Find the point-average of a student with A in mathematics, A in physics, B in chemistry, B in English, and C in history — using the scale: A, 5 points; B, 4 points; C, 3 points; D, 1 point — when (a) the credits for the courses are equal (b) the credits for the courses are mathematics, 4; physics, 4; chemistry, 3; English, 3; and history, 3.

**Challenge 4**

(a) Given *n* numbers each equal to , and two numbers each equal to 1; find their A.M. (b) Given n numbers each equal to 1 + 1*n*, and one number 1; find their A.M. Which of (a) and (b) is larger?

**Challenge 5**

Given *n* numbers each equal to 1 - 1/*n*, and one number 2; find their A.M.

**Challenge 6**

In order to find the A.M. of 8 numbers *a1, a2, ..., a8*, Carl takes one-half of [1/4]s1 + [1/4]s2 where *s1 = a1 + a2 + a3 + a4,* and *s2 = a5 + a6 + a7 +a8*; and Caroline takes one-half of [1/4]s3 + [1/4]s4 where *s3 = a1 + a3 + a5 + a7,* and *s4 = a2 +a4 +a6 +a8.* Explain why both obtain the correct A.M.

**Challenge 7**

Estimate the approximate A.M. of the set {61, 62, 63, 65, 68, 73, 81, 94}.

**2-2** Express the difference of the squares of two consecutive even integers in terms of their arithmetic mean (A.M.).

**Challenge**

How does the result change if two consecutive odd integers are used?

**2-3** It is a fundamental theorem in arithmetic that a natural number can be factored into prime factors in only one way — if the order in which the factors are written is ignored. This is known as the Unique Factorization Theorem. For example, 12 is uniquely factored into the primes 2, 2, 3. Consider the set *S1 = {4, 7, 10, ..., 3k + 1, ...},* in which *k = 1, 2, ..., n,...* Does *S1* have unique factorization?

**Challenge**

Is factorization unique in *S2 = {3, 4, 5, ..., k ...}*?

**2-4** What is the smallest positive value of *n* for which *n2 + n* + 41 is not a prime number?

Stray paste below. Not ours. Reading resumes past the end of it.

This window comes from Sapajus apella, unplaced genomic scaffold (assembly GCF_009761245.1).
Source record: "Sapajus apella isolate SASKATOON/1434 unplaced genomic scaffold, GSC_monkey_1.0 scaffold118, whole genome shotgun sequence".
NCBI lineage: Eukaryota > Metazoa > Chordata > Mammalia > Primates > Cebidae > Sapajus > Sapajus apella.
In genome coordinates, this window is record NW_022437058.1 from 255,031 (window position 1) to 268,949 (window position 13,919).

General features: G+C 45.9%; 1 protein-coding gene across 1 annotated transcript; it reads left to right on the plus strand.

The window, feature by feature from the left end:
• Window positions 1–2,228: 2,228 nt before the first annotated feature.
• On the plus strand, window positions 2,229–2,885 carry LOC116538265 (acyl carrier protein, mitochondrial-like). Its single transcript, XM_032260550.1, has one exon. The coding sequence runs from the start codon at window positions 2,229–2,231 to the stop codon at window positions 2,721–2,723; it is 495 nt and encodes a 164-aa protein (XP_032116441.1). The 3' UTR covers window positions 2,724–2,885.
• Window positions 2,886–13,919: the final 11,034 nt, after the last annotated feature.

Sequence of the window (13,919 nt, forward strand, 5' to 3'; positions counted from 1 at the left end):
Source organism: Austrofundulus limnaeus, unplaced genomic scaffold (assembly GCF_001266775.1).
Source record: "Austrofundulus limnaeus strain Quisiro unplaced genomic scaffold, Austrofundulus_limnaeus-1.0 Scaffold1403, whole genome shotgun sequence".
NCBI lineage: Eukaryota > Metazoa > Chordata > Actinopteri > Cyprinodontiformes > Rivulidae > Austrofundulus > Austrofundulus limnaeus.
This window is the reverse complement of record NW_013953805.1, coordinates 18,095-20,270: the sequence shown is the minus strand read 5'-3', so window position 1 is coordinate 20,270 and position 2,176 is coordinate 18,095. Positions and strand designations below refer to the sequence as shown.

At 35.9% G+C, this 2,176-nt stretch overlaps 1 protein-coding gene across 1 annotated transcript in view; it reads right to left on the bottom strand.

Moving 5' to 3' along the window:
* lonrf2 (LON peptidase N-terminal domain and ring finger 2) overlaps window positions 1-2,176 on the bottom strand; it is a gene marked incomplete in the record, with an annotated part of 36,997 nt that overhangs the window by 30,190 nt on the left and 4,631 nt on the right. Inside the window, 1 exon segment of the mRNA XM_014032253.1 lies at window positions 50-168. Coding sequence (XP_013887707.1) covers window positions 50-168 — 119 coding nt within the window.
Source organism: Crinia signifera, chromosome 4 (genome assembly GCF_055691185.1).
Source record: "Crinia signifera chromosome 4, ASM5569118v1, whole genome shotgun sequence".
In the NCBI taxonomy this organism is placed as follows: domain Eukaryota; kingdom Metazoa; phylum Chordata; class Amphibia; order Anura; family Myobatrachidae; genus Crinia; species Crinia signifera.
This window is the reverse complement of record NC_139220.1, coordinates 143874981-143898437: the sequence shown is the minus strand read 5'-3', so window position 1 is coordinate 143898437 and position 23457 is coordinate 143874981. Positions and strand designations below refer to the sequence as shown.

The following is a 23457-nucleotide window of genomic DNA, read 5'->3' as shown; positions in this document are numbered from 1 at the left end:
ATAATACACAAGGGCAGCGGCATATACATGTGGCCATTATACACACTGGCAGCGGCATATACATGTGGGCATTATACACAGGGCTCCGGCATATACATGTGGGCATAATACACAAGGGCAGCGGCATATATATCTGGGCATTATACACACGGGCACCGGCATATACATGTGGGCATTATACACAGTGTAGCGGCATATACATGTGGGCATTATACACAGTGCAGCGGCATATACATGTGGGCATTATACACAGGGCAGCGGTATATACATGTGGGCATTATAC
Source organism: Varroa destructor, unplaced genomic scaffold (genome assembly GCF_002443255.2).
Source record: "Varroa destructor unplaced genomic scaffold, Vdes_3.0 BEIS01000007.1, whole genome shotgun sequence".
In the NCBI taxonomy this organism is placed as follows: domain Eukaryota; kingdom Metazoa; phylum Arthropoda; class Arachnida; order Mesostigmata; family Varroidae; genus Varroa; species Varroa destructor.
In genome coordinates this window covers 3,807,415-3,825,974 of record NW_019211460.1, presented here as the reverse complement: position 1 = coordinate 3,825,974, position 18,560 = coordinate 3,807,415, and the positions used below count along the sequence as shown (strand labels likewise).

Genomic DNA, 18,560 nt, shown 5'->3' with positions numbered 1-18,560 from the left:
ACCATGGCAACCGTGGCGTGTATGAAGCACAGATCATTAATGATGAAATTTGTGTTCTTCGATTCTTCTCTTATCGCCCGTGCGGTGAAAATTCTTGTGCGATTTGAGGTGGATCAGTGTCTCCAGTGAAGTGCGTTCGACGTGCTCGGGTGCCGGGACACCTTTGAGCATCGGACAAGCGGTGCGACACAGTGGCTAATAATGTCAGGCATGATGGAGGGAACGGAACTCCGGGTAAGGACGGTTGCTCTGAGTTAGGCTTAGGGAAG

**Challenge**

Examine the expression *n2 - n* + 41 for primes.

**2-5** Given the positive integers *a, b, c, d* with a/b < c/d < 1; arrange in order of increasing magnitude the five quantities: b/a, d/c, bd/ac, b + d/ a + c, 1.

**2-6** It can be proved (see **Appendix I**) that, for any natural number *n*, the terminal digit of *n5* is the same as that of *n* itself; that is, *n5TDn*, where the symbol *TD* means "has the same terminal digit." For example, 4*5TD*4. Find the terminal digit of (a) 212 (b) 230 (c) 7 7 (d) 810 (e) 810 · 711

**Challenge**

Find the terminating digit of (a) (5/8)5 (b) (4/7)5.

**2-7** If *N* = 1 · 2 · 3 ··· 100 (more conveniently written 100!), find the number of terminating zeros when the multiplications are carried out.

**Challenge**

Find the number of terminating zeros in *D* = 36! - 24!

**2-8** Find the maximum value of *x* such that *2x* divides 21!

**Challenge 1**

Find the highest power of 3 in 21!

**Challenge 2**

Find the highest power of 2 in 21! excluding factors also divisible by 3.

**2-9** The number 1234 is not divisible by 11, but the number 1243, obtained by rearranging the digits, is divisible by 11. Find all the rearrangements that are divisible by 11.

**Challenge**

Solve the problem for 12034.

**2-10** Let *k* be the number of positive integers that leave a remainder of 24 when divided into 4049. Find *k*.

**Challenge 1**

Find the largest integer that divides 364, 414, and 539 with the same remainder in each case.

**Challenge 2**

A somewhat harder problem is this: find the largest integer that divides 364, 414, and 541 with remainders *R1, R2,* and *R3,* respectively, such that *R2 = R1* + 1. and *R3 = R2* + 1.

**Challenge 3**

A committee of three students, *A, B,* and *C,* meets and agrees that *A* report back every 10 days, *B,* every 12 days, and *C,* every 15 days. Find the least number of days before *C* again meets both *A* and *B*.

**2-11** List all the possible remainders when an even integer square is divided by 8.

**Challenge**

List all the possible remainders when an odd integer square is divided by 8.

**2-12** Which is larger: the number of partitions of the integer *N = k** 102 into 2*k* + 1 positive even integers, or the number of partitions of *N* into 2*k* + 1 positive odd integers, where *k* = 1, 2, 3, ...? To partition a positive integer is to represent the integer as a sum of positive integers.

**2-13** Given the three-digit number N = a1 a2 a3, written in base 10, find the least absolute values of m1, m2, m3 such that *N* is divisible by 7 if m1a1 + m2a2 + 22 m3a3 is divisible by 7.

**Challenge 1**

Solve the problem for the six-digit number N = a1a2a3a4a5a6.

NOTE: Only |m1|, |m2|, and |m3| are needed.

**Challenge 2**

Solve the problem for the four-digit number N = a1a2a3a4.

**2-14** When *x*3 + *a* is divided by *x* + 2, the remainder is known to be -15. Find the numerical value of *a*.

*(Continues...)*

Excerpted fromChallenging Problems in AlgebrabyALFRED S. POSAMENTIER, CHARLES T. SALKIND. Copyright © 1988 Alfred S. Posamentier. Excerpted by permission of Dover Publications, Inc..